Looking back, it seems like this has always been the case.
I think it stems from the sheer amount of randomness that sits at the core of the game. Things like magic, mysterious terrain, all those non ballistic skill based ranged attacks and a whole hose of special rules from the army books. It's not necessarily a bad thing, but to a large extent, there is a lot of influence on the game you have little control over. Thank god close combat isn't included in this so much anymore - in the old days, an entire unit's life would hinge on the outcome from a tiny, tiny handful of dice.
I know, I know - these things can be mitigated with planning. But not completely. I'm just bringing it up because I find it interesting. I also bring up the randomness as an example of the mindset behind the game as much as I do for mechanical reasons. Like the designers, I like the idea that the control you exert over your army is limited. It makes it feel more like an old style wargame. However, I can also see why this is frustrating.
Either way, the game is what it is. And it seems like fun.
Bonus Topic 1: Past Warhammer Experience
I've detailed my problems with Fantasy in the past. 4th edition and 5th edition were nightmares on their own. Very poor games compared to what I'm reading now. Or even seeing in other game systems. And then there was my noob-toob problem of being too green to notice certain armies sucked diggity dick. I was 4000 points into the worst WoC army in history before it dawned on me that I would never win. Compounding that was the really shady rules interpretations some of my friends were into, the 'acci-cheating; and even the outright cheating. Unknown to me at the time, I stopped playing fantasy as a very bitter gamer.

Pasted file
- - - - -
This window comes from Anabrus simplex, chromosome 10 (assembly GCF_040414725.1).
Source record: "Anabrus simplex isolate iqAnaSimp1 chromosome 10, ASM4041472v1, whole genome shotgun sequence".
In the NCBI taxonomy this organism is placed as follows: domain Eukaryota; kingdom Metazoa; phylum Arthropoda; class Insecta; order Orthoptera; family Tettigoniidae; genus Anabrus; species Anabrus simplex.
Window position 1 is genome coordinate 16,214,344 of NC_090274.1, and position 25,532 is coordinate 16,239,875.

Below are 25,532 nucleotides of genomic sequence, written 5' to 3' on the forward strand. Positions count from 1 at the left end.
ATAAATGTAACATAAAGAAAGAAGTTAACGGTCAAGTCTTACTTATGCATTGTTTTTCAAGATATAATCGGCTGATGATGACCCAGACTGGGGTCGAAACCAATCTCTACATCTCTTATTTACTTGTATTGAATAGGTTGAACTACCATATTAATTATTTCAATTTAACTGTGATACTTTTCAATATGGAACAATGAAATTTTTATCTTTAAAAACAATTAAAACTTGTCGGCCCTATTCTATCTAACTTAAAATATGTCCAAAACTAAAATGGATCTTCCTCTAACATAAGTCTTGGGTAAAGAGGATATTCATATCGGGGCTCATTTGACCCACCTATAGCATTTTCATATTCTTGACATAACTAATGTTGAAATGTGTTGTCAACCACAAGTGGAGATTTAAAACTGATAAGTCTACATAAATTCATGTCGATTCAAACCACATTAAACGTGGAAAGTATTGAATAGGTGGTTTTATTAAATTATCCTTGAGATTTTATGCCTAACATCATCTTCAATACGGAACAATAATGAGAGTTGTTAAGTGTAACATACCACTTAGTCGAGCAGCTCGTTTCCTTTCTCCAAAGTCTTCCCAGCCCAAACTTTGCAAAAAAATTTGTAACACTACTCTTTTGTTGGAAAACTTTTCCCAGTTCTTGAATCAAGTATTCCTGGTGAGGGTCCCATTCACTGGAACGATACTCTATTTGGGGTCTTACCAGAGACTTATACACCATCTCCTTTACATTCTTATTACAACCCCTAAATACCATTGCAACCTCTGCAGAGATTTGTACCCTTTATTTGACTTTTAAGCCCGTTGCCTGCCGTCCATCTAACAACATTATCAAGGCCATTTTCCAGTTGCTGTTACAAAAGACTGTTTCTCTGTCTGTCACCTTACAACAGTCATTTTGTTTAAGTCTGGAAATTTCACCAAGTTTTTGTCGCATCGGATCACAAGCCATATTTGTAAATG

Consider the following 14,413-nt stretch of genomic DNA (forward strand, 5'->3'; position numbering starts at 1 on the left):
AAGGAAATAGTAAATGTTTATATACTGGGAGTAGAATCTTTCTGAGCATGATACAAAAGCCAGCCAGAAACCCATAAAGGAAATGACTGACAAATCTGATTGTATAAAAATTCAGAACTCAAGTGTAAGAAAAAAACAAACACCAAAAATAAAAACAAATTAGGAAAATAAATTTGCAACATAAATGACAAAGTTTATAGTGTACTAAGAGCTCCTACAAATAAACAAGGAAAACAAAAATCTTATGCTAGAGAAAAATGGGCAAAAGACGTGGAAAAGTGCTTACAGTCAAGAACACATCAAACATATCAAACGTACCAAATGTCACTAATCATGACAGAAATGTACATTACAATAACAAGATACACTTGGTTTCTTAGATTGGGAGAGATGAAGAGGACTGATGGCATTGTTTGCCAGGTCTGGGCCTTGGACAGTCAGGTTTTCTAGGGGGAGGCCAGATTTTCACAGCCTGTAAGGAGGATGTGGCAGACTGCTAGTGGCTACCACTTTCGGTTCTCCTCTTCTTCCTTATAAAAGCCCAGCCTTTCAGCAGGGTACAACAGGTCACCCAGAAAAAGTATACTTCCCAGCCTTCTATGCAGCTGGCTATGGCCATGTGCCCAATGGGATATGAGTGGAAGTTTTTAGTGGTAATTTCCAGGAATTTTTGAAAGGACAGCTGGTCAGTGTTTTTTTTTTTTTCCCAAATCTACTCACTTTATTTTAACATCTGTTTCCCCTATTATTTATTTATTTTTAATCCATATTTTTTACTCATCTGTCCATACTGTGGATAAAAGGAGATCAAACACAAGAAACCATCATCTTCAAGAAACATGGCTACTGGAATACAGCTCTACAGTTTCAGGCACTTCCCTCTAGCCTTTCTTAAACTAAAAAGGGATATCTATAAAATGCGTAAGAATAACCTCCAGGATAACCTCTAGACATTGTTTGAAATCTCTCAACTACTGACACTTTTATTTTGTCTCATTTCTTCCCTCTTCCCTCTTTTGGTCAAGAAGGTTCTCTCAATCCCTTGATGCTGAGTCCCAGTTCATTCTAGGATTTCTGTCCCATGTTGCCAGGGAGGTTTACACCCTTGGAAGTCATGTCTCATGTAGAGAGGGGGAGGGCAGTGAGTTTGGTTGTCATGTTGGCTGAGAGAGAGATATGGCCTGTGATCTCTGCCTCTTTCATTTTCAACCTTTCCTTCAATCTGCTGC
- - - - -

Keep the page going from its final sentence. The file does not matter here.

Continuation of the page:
But, lessons have been learned. I have a much better bullshit detector - both for rules interpretations and for what makes a bad army. I also have the benefit of access to information to help me make informed choices. It's good to be 30, educated and employed. I've worked through all the anger and I think I'm just about ready to give the game another shot. At the very least, I'll have some fun models to paint.
Bonus Topic 2: Eldar Progress
One of these days I need to build that light box. And then take pictures. And then post them. Though it is good to be close to done with a project that has gone on far too long. I'm down to a couple of grav tanks, a handful of turret options, 5 Fire Dragons and a couple of IC's. Not bad. Great, in fact. 2500 points of Eldar is a glorious thing. Its on my Boner jams 2011.
At one point I had collected a bunch of army lists I wanted to try and then done some pricing on all the things I would need. Then I had a bought with good sense. There is virtually no reason to buy more Eldar stuff when what I have has only ever been playtested on Vassal. No more Eldar until some real games. I have Daemons to paint and a wandering eye anyway.